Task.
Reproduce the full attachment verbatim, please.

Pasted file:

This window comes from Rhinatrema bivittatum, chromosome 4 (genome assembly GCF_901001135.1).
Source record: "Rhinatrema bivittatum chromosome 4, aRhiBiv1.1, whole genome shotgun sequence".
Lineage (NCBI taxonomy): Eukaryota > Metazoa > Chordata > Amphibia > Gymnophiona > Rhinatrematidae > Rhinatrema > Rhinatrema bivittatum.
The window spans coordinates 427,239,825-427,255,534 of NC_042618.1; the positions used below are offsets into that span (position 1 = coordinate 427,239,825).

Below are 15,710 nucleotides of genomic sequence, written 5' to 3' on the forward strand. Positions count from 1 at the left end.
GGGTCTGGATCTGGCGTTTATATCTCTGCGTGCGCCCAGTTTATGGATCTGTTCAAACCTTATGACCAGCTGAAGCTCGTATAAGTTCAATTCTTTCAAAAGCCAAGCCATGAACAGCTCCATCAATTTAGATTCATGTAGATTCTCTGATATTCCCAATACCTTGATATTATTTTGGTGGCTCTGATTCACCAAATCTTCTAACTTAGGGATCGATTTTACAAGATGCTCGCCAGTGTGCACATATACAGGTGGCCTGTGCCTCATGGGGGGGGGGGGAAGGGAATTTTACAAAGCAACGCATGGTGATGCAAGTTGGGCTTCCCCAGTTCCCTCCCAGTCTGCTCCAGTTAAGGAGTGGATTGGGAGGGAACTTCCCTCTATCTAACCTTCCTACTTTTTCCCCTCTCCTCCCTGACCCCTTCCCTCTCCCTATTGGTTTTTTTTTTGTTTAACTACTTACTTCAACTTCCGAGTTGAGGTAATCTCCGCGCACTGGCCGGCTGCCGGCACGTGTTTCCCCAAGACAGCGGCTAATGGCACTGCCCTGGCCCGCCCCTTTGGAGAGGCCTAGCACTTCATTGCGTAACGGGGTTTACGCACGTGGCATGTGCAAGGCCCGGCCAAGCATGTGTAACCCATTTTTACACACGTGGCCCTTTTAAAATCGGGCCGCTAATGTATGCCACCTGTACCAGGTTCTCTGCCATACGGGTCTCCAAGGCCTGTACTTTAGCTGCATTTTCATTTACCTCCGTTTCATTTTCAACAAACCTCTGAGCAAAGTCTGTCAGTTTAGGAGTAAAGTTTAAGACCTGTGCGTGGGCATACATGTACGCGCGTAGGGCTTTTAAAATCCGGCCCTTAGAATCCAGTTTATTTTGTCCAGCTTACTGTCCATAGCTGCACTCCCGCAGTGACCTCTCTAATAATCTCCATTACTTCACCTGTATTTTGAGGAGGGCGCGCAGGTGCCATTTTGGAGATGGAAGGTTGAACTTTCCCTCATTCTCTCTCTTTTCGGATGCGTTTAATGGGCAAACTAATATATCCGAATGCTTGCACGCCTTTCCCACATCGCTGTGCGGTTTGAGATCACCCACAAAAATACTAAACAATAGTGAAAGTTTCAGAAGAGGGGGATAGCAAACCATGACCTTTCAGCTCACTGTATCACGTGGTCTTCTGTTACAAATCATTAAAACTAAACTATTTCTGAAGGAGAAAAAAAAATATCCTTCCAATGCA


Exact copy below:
This window comes from Rhinatrema bivittatum, chromosome 4 (genome assembly GCF_901001135.1).
Source record: "Rhinatrema bivittatum chromosome 4, aRhiBiv1.1, whole genome shotgun sequence".
Lineage (NCBI taxonomy): Eukaryota > Metazoa > Chordata > Amphibia > Gymnophiona > Rhinatrematidae > Rhinatrema > Rhinatrema bivittatum.
The window spans coordinates 427,239,825-427,255,534 of NC_042618.1; the positions used below are offsets into that span (position 1 = coordinate 427,239,825).

Below are 15,710 nucleotides of genomic sequence, written 5' to 3' on the forward strand. Positions count from 1 at the left end.
GGGTCTGGATCTGGCGTTTATATCTCTGCGTGCGCCCAGTTTATGGATCTGTTCAAACCTTATGACCAGCTGAAGCTCGTATAAGTTCAATTCTTTCAAAAGCCAAGCCATGAACAGCTCCATCAATTTAGATTCATGTAGATTCTCTGATATTCCCAATACCTTGATATTATTTTGGTGGCTCTGATTCACCAAATCTTCTAACTTAGGGATCGATTTTACAAGATGCTCGCCAGTGTGCACATATACAGGTGGCCTGTGCCTCATGGGGGGGGGGGGAAGGGAATTTTACAAAGCAACGCATGGTGATGCAAGTTGGGCTTCCCCAGTTCCCTCCCAGTCTGCTCCAGTTAAGGAGTGGATTGGGAGGGAACTTCCCTCTATCTAACCTTCCTACTTTTTCCCCTCTCCTCCCTGACCCCTTCCCTCTCCCTATTGGTTTTTTTTTTGTTTAACTACTTACTTCAACTTCCGAGTTGAGGTAATCTCCGCGCACTGGCCGGCTGCCGGCACGTGTTTCCCCAAGACAGCGGCTAATGGCACTGCCCTGGCCCGCCCCTTTGGAGAGGCCTAGCACTTCATTGCGTAACGGGGTTTACGCACGTGGCATGTGCAAGGCCCGGCCAAGCATGTGTAACCCATTTTTACACACGTGGCCCTTTTAAAATCGGGCCGCTAATGTATGCCACCTGTACCAGGTTCTCTGCCATACGGGTCTCCAAGGCCTGTACTTTAGCTGCATTTTCATTTACCTCCGTTTCATTTTCAACAAACCTCTGAGCAAAGTCTGTCAGTTTAGGAGTAAAGTTTAAGACCTGTGCGTGGGCATACATGTACGCGCGTAGGGCTTTTAAAATCCGGCCCTTAGAATCCAGTTTATTTTGTCCAGCTTACTGTCCATAGCTGCACTCCCGCAGTGACCTCTCTAATAATCTCCATTACTTCACCTGTATTTTGAGGAGGGCGCGCAGGTGCCATTTTGGAGATGGAAGGTTGAACTTTCCCTCATTCTCTCTCTTTTCGGATGCGTTTAATGGGCAAACTAATATATCCGAATGCTTGCACGCCTTTCCCACATCGCTGTGCGGTTTGAGATCACCCACAAAAATACTAAACAATAGTGAAAGTTTCAGAAGAGGGGGATAGCAAACCATGACCTTTCAGCTCACTGTATCACGTGGTCTTCTGTTACAAATCATTAAAACTAAACTATTTCTGAAGGAGAAAAAAAAATATCCTTCCAATGCA